His long-passing repertoire can be evaluated through his crossing. He has averaged 3.46 crosses per 90 last year, with a commendable success rate of 48.3%.
The importance of a good cross – a good high cross at that – cannot be overstated for a modern full-back. While Ait-Nouri’s cross success rate is impressive, it is noteworthy that almost half of these are ground crosses. The youngster opts for the played-back ground cross almost as an autopiloted action. This may be effective in systems where a midfielder overloads the opposition box on one hand. On the other hand, it may be merit a lesser expected goals (xG) value for a striker that likes to attack the cross, instead of holding his run.
Ait-Nouri’s pace is the foundation of his defensive traits as well. He backs himself in one-on-one situations and is strong at tackles after tracking back. This is illustrated in the following image.
As a wide defender, Ait-Nouri normally prefers positioning himself in the correct zone and waiting for the attacker to make a move. He then uses his pace to win back the ball. In the above position, Wilfried Zaha was under the impression that he lost his man, however, the teenager was well-positioned and won the duel despite it occurring in a risky area.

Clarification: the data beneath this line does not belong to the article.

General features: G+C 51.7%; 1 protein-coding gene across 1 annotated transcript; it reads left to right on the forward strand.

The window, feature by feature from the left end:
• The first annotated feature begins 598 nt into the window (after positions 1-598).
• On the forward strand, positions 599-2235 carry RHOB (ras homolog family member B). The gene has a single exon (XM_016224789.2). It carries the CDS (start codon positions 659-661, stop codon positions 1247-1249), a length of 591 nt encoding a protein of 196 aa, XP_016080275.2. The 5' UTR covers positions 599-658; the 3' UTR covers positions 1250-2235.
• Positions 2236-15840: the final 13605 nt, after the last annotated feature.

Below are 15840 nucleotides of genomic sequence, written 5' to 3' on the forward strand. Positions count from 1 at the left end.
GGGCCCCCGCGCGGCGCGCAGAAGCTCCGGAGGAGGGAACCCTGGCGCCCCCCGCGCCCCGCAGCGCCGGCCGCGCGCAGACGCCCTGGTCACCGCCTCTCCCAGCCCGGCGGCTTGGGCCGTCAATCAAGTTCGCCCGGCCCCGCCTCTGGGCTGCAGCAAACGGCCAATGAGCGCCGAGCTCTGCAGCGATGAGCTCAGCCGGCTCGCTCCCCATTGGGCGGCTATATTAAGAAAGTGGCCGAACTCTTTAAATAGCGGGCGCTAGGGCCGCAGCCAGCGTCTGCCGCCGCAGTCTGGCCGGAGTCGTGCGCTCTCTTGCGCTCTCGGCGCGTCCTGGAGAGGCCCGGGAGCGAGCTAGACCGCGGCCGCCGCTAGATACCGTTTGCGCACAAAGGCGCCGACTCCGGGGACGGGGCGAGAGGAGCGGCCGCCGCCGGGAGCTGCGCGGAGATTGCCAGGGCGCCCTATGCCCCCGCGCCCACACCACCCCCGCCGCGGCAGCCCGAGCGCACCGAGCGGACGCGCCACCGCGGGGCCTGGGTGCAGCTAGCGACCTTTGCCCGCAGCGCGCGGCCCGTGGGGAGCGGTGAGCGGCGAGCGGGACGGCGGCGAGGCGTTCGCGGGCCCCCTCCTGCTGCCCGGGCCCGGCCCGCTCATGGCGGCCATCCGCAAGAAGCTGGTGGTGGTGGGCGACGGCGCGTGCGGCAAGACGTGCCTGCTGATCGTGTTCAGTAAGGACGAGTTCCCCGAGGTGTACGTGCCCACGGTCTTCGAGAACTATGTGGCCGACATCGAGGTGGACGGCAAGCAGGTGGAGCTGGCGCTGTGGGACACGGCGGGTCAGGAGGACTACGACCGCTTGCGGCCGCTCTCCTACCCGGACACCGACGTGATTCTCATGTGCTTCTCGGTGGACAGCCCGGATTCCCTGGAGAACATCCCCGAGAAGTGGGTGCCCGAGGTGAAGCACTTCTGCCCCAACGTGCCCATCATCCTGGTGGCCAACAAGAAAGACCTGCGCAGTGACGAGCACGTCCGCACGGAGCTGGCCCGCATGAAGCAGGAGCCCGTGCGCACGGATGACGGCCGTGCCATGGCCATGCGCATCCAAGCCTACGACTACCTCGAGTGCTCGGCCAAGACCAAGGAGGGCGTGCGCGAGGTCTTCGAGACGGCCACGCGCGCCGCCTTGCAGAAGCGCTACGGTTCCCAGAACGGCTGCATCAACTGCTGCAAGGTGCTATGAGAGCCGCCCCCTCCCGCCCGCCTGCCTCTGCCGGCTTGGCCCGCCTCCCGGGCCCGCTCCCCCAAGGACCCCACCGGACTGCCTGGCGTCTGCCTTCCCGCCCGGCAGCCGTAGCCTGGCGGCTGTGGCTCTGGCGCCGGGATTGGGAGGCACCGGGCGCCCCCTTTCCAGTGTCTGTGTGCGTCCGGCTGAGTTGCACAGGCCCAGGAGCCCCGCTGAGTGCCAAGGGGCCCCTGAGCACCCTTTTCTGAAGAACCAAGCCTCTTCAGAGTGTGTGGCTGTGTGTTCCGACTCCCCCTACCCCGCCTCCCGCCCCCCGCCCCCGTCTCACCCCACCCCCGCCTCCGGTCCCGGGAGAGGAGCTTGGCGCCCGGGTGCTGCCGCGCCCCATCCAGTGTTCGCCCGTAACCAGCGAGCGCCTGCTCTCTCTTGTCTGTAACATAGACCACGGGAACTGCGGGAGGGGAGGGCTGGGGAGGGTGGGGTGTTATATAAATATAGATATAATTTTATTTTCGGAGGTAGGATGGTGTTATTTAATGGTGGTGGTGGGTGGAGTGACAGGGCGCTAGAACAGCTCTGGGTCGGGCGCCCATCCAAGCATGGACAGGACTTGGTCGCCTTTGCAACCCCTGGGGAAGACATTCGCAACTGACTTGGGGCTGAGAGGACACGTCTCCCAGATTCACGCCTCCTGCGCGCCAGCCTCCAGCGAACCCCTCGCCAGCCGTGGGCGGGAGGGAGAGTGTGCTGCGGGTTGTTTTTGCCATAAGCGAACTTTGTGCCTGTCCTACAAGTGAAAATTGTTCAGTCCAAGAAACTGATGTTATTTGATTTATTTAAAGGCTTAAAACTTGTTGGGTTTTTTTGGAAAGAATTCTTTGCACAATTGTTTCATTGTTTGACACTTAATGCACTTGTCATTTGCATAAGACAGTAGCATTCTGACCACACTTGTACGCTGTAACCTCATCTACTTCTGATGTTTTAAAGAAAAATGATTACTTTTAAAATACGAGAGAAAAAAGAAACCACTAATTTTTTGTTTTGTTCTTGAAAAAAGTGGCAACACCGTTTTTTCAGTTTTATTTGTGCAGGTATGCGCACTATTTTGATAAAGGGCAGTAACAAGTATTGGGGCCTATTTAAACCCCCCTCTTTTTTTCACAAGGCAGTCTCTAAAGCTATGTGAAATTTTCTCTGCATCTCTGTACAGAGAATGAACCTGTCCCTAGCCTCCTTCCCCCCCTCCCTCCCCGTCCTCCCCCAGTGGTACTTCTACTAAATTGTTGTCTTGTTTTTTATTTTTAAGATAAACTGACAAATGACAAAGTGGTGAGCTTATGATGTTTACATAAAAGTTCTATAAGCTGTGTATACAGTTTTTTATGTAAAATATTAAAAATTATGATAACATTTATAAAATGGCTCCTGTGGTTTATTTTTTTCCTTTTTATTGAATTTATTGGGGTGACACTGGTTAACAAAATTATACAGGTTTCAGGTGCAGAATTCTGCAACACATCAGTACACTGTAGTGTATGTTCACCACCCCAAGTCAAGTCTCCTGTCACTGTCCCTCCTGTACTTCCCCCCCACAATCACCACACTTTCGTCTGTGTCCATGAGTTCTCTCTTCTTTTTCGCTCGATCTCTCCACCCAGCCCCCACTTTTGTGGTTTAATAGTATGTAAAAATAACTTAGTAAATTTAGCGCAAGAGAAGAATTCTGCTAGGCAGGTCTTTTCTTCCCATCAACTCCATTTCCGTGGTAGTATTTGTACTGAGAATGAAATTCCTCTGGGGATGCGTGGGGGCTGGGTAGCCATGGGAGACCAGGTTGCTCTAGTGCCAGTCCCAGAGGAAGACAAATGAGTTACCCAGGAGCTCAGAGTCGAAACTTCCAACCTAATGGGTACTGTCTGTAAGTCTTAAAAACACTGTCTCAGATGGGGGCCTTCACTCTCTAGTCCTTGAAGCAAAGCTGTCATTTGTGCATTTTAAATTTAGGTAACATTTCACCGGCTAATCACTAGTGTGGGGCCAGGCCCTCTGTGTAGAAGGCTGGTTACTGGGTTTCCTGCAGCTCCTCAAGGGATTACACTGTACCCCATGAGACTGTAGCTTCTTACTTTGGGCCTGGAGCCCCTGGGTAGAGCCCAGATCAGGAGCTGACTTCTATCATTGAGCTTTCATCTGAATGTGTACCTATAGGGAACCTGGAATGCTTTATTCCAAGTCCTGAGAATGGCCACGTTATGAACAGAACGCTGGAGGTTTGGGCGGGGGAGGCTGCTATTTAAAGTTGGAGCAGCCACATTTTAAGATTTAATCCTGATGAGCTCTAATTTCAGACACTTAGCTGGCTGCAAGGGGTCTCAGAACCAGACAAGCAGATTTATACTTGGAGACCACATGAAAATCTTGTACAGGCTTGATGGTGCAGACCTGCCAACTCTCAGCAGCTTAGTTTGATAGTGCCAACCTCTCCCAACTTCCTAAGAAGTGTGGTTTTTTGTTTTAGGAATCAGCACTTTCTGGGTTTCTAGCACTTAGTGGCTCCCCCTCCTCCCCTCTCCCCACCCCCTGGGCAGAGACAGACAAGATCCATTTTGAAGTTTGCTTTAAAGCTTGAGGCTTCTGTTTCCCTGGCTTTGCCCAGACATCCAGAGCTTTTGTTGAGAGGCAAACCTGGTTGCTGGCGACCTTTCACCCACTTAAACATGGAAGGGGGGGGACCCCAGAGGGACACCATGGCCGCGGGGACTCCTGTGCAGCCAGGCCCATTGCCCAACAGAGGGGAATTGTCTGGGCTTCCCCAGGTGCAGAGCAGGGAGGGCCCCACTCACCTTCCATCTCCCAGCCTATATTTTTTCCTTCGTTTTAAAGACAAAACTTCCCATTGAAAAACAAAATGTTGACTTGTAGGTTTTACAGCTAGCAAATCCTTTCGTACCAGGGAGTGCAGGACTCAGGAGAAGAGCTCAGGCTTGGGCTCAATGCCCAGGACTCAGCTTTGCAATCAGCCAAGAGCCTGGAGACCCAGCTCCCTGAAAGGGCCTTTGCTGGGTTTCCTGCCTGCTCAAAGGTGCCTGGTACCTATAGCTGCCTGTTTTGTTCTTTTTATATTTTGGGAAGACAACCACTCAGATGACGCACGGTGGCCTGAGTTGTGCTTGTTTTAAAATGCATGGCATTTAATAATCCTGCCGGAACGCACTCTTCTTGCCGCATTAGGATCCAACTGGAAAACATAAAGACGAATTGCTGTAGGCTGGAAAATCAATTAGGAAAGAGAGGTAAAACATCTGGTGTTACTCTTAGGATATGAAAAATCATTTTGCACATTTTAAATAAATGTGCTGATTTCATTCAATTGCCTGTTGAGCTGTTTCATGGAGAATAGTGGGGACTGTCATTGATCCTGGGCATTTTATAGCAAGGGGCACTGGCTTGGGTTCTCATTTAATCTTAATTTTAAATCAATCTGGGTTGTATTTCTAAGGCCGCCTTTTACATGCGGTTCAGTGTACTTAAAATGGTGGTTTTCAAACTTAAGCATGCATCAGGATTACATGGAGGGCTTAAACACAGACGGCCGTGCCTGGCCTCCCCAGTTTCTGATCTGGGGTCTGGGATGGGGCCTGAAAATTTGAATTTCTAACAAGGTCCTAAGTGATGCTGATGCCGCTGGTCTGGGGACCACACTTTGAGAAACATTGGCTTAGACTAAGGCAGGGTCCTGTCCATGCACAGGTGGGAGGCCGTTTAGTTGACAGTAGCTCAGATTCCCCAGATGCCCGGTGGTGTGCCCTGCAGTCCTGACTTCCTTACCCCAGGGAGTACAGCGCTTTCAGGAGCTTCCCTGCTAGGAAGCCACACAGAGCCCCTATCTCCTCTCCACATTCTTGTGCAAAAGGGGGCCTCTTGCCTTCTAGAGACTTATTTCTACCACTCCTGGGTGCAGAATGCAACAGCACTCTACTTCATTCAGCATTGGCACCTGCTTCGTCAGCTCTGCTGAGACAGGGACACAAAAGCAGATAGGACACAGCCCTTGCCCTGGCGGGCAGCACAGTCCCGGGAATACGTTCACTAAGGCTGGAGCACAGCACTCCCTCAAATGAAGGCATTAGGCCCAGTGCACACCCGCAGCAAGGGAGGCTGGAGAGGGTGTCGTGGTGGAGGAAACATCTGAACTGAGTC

Moreover, Ait-Nouri’s positional awareness permits him to take advantage of his opponents’ blind spots. Consider the following position.
After subtly closing in two yards, Townsend was dispossessed, because he was unaware of Ait-Nouri’s position. The Frenchman knew when to accelerate and lunge in from his opponent’s shoulder.
As well as this, the youngster records the majority of his tackles in this manner. His overarching pace allows him to defend whilst holding a high line. This style of play – offensively and defensively – suggests that Ait-Nouri is an attack-minded full-back better suited to playing in teams that have the majority of the ball and like to pick teams apart. This is relevant with respect to his development at Wolves.
Ait-Nouri’s integration challenges at Wolves
Aside from the better-known obstacles such as learning a new language and settling in a new country, Ait-Nouri will face tactical challenges in his first season at Wolves. First, Wolves play a 3-4-2-1, as opposed to Rennes’ 4-1-4-1. Having three centre-backs permits the wide defender to get forward more often, which suits Ait-Nouri’s style of play.